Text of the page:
Jul 20, 2022 - Business

Cash offers for Richmond-area houses are rising in the counties

Change in share of all-cash purchases in Richmond area, 2017-2022
Data: Central Virginia MLS; Chart: Axios Visuals

The Richmond area hasn't been immune to the wave of all-cash offers and investors flooding the local housing market.

What's happening: The number of all-cash offers is rising in the counties, according to data provided to Axios by the Richmond Association of Realtors.

  • In Chesterfield, 8.5% of homes were bought with cash in 2017. Midway through 2022, it's up to 11%.
  • Henrico County jumped from 12.7% in cash sales in 2017 to 16.7% so far this year.

Why it matters: Cash offers are a window into how much property is getting purchased by investors, who moved into the single-family property market in recent years and made up a record 28% of single-family home sales nationally in the first quarter of this year.

  • Plus, all-cash buyers are immune from fluctuations in mortgage rates and can offer sellers a faster and easier closing.

Zoom in: In Richmond, all-cash offers seem to be on the decline. In 2017, 25% of homes in the city — including single-family homes, condos and townhouses — were bought with cash.

  • It's down to 22% so far this year.

Driving the news: The role of investors in housing, especially single-family houses, has caught the attention of Congress. In June, the House Financial Services Committee released a bombshell report based on surveys of the five leading single-family rental (SFR) companies, Axios' Nate Rau reports.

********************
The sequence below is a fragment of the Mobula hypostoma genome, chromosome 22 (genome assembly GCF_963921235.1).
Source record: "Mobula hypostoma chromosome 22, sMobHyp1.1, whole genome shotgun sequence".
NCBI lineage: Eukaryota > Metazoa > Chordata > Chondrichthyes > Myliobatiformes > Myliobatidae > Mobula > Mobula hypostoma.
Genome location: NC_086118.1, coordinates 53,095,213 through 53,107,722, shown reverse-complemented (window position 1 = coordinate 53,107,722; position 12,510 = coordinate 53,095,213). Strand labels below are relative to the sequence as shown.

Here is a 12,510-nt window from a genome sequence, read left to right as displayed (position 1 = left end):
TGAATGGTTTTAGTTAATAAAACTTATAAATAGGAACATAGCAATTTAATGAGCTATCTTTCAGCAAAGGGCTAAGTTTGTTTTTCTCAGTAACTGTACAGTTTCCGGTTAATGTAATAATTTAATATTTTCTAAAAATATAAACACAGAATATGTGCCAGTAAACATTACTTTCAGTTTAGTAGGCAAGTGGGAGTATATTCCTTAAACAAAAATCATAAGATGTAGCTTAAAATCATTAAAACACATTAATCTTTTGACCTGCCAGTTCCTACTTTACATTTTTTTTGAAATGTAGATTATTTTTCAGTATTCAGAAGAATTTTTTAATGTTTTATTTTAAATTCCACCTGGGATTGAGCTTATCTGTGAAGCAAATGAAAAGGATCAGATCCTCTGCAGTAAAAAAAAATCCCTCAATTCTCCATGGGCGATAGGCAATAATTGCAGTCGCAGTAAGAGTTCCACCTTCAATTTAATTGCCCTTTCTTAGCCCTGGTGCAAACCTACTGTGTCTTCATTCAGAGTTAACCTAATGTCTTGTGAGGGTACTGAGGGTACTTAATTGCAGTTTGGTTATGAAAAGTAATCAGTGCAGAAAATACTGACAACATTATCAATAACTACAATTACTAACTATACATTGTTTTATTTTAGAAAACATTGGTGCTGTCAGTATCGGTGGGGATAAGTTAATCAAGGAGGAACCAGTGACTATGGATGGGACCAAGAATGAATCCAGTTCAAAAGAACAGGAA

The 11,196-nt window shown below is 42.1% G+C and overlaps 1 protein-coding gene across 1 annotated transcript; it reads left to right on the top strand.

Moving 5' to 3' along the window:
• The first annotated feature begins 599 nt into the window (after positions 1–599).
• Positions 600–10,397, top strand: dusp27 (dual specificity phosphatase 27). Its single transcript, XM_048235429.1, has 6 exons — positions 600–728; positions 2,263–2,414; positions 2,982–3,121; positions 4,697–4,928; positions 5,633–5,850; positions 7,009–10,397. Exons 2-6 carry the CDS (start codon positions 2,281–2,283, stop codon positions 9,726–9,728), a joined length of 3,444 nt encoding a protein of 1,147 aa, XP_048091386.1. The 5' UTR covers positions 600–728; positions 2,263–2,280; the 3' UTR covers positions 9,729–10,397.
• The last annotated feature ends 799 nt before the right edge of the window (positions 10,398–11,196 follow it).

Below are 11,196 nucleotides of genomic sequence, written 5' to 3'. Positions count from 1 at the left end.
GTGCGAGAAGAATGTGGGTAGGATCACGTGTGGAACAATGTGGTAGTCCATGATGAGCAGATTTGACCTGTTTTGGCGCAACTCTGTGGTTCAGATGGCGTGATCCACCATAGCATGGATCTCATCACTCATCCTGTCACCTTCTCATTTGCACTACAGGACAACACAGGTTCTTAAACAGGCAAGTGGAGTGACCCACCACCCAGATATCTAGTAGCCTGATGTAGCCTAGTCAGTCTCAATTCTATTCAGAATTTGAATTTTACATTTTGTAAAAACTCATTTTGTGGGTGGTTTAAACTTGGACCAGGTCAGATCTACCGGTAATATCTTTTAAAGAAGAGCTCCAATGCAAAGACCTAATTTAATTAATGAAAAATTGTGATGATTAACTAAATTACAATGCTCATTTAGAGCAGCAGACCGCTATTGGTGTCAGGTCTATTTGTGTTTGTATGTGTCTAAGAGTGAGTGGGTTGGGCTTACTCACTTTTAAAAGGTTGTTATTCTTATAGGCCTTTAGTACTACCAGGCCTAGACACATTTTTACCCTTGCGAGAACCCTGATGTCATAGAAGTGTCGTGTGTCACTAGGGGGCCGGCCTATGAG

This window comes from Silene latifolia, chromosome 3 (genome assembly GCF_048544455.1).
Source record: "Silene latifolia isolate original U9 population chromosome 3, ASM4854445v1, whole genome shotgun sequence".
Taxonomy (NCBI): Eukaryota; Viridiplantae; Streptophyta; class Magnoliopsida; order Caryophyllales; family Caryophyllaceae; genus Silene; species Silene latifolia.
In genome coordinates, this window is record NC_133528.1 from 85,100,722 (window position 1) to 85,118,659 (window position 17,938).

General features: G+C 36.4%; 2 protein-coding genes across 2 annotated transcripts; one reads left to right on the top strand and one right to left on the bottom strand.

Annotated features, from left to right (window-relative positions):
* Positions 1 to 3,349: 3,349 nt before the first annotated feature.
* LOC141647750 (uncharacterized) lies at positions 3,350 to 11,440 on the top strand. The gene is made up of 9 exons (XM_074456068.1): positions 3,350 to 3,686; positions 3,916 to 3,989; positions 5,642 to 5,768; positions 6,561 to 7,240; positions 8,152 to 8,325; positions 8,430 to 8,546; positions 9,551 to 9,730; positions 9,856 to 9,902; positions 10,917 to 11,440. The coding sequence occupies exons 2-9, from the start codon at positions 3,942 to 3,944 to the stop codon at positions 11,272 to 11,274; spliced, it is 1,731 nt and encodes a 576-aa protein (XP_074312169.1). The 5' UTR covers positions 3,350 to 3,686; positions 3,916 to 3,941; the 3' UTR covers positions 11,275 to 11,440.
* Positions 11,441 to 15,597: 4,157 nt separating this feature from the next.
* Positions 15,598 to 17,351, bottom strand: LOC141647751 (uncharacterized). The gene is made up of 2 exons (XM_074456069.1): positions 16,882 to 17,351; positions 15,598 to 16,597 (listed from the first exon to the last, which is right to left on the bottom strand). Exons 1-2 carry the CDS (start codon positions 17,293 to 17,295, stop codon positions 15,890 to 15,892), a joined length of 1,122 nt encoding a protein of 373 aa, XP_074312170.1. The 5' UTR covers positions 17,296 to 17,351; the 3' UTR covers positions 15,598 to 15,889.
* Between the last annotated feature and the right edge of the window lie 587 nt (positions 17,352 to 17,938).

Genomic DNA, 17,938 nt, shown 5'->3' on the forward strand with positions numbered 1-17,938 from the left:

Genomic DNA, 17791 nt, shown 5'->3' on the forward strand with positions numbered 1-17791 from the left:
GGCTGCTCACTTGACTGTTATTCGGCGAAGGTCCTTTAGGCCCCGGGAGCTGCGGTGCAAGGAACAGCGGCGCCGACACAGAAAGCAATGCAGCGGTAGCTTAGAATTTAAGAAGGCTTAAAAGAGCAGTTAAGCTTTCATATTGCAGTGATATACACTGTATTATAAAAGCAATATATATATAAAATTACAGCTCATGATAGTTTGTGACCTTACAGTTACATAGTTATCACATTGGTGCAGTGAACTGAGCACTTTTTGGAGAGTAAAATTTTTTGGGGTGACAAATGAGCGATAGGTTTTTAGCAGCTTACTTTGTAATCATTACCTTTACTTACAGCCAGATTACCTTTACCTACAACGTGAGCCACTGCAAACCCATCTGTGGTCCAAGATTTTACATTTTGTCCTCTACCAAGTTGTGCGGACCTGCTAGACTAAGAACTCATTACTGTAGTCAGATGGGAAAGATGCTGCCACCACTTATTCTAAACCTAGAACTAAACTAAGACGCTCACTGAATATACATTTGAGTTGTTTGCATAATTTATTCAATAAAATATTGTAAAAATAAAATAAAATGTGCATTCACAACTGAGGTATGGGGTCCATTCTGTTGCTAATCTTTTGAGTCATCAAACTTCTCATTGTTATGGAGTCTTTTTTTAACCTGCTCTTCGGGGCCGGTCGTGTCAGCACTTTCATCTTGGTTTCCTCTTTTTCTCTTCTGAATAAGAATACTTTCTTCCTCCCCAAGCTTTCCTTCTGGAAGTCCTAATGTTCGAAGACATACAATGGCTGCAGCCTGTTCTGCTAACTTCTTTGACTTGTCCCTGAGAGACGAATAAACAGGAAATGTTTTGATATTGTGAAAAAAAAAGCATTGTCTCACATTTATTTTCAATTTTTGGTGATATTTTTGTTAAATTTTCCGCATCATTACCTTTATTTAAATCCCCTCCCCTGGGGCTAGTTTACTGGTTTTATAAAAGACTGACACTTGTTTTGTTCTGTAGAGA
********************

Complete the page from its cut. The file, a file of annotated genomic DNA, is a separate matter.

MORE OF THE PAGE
• The report found the companies tend to make cash offers. Between 2018 and 2021, the companies offered $24.7 billion in bonds and other financial instruments to investors, and particularly focused their efforts on the South.
  • Their buying strategies zero in on neighborhoods with significantly larger Black populations than the national average, the report found.

The bottom line: Across the country and here at home, investors have been buying up the local housing stock and primarily turning those into rentals, according to the congressional report, which has contributed to the tight housing market.

Editor's note: This story has been corrected to note that investors accounted for 28% of single-family home sales in the first quarter of 2022 (not that they own as much as a quarter of the housing stock nationally).


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